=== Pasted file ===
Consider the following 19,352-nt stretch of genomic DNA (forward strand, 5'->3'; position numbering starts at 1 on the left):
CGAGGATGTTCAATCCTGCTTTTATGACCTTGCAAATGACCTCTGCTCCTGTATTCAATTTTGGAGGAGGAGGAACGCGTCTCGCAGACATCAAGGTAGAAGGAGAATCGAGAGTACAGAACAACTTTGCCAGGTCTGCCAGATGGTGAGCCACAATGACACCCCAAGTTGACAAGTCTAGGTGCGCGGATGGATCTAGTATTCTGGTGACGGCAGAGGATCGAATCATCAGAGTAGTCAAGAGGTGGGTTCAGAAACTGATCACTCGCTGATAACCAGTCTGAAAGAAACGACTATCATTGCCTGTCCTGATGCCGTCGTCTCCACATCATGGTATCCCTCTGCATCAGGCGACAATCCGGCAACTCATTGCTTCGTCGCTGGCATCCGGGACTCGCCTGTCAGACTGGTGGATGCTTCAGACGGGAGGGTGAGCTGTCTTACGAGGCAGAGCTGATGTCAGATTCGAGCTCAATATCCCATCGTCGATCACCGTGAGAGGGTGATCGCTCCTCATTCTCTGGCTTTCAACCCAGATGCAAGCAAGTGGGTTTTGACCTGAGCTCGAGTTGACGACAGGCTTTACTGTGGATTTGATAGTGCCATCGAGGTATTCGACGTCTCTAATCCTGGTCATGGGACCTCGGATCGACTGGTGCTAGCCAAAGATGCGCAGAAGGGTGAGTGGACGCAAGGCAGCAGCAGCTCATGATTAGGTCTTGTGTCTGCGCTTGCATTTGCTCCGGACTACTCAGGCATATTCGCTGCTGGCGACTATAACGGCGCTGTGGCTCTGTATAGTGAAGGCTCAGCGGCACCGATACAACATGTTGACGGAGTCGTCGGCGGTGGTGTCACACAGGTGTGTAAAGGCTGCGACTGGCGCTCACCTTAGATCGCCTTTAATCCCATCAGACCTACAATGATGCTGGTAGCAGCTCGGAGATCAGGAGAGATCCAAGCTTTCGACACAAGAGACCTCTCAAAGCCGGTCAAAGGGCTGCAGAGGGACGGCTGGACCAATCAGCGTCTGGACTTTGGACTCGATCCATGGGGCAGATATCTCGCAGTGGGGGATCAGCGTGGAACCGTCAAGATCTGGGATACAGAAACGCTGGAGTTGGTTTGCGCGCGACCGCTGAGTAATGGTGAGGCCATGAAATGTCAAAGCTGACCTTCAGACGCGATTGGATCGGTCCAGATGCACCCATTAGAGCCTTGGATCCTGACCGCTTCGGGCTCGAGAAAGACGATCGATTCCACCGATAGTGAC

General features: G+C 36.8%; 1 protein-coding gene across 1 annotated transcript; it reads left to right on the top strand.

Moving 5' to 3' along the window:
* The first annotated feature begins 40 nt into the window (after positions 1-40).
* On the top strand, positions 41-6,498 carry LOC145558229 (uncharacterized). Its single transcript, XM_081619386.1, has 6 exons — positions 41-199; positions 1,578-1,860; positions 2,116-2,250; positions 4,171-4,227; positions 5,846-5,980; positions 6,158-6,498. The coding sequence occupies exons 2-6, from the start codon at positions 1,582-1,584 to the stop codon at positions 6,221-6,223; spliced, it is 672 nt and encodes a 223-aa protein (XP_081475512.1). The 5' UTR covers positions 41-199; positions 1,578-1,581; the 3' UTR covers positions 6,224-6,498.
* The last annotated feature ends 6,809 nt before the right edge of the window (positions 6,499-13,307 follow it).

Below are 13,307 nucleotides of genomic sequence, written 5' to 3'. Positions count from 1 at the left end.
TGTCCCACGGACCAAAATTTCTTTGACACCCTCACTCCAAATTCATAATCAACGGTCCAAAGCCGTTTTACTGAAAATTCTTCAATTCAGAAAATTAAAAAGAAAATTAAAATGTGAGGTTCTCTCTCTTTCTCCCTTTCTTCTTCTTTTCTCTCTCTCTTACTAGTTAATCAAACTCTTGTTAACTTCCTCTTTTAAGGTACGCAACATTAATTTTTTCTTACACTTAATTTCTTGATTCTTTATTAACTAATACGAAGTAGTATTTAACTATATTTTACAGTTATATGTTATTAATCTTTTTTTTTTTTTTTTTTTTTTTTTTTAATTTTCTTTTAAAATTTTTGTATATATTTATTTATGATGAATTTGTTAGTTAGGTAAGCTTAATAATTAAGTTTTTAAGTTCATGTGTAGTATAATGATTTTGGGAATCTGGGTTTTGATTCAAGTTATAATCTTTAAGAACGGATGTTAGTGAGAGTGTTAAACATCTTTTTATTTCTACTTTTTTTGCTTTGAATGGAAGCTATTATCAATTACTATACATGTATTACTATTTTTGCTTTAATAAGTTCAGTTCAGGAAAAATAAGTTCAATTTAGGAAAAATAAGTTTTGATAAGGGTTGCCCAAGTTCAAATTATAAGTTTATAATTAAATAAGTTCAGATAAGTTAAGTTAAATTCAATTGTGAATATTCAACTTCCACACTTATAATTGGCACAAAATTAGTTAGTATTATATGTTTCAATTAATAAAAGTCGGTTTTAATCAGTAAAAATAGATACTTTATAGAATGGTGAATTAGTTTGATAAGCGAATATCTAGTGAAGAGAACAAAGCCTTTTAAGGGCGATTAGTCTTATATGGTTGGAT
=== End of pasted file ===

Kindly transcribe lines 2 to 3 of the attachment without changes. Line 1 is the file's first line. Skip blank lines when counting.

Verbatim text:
CGAGGATGTTCAATCCTGCTTTTATGACCTTGCAAATGACCTCTGCTCCTGTATTCAATTTTGGAGGAGGAGGAACGCGTCTCGCAGACATCAAGGTAGAAGGAGAATCGAGAGTACAGAACAACTTTGCCAGGTCTGCCAGATGGTGAGCCACAATGACACCCCAAGTTGACAAGTCTAGGTGCGCGGATGGATCTAGTATTCTGGTGACGGCAGAGGATCGAATCATCAGAGTAGTCAAGAGGTGGGTTCAGAAACTGATCACTCGCTGATAACCAGTCTGAAAGAAACGACTATCATTGCCTGTCCTGATGCCGTCGTCTCCACATCATGGTATCCCTCTGCATCAGGCGACAATCCGGCAACTCATTGCTTCGTCGCTGGCATCCGGGACTCGCCTGTCAGACTGGTGGATGCTTCAGACGGGAGGGTGAGCTGTCTTACGAGGCAGAGCTGATGTCAGATTCGAGCTCAATATCCCATCGTCGATCACCGTGAGAGGGTGATCGCTCCTCATTCTCTGGCTTTCAACCCAGATGCAAGCAAGTGGGTTTTGACCTGAGCTCGAGTTGACGACAGGCTTTACTGTGGATTTGATAGTGCCATCGAGGTATTCGACGTCTCTAATCCTGGTCATGGGACCTCGGATCGACTGGTGCTAGCCAAAGATGCGCAGAAGGGTGAGTGGACGCAAGGCAGCAGCAGCTCATGATTAGGTCTTGTGTCTGCGCTTGCATTTGCTCCGGACTACTCAGGCATATTCGCTGCTGGCGACTATAACGGCGCTGTGGCTCTGTATAGTGAAGGCTCAGCGGCACCGATACAACATGTTGACGGAGTCGTCGGCGGTGGTGTCACACAGGTGTGTAAAGGCTGCGACTGGCGCTCACCTTAGATCGCCTTTAATCCCATCAGACCTACAATGATGCTGGTAGCAGCTCGGAGATCAGGAGAGATCCAAGCTTTCGACACAAGAGACCTCTCAAAGCCGGTCAAAGGGCTGCAGAGGGACGGCTGGACCAATCAGCGTCTGGACTTTGGACTCGATCCATGGGGCAGATATCTCGCAGTGGGGGATCAGCGTGGAACCGTCAAGATCTGGGATACAGAAACGCTGGAGTTGGTTTGCGCGCGACCGCTGAGTAATGGTGAGGCCATGAAATGTCAAAGCTGACCTTCAGACGCGATTGGATCGGTCCAGATGCACCCATTAGAGCCTTGGATCCTGACCGCTTCGGGCTCGAGAAAGACGATCGATTCCACCGATAGTGAC

General features: G+C 36.8%; 1 protein-coding gene across 1 annotated transcript; it reads left to right on the top strand.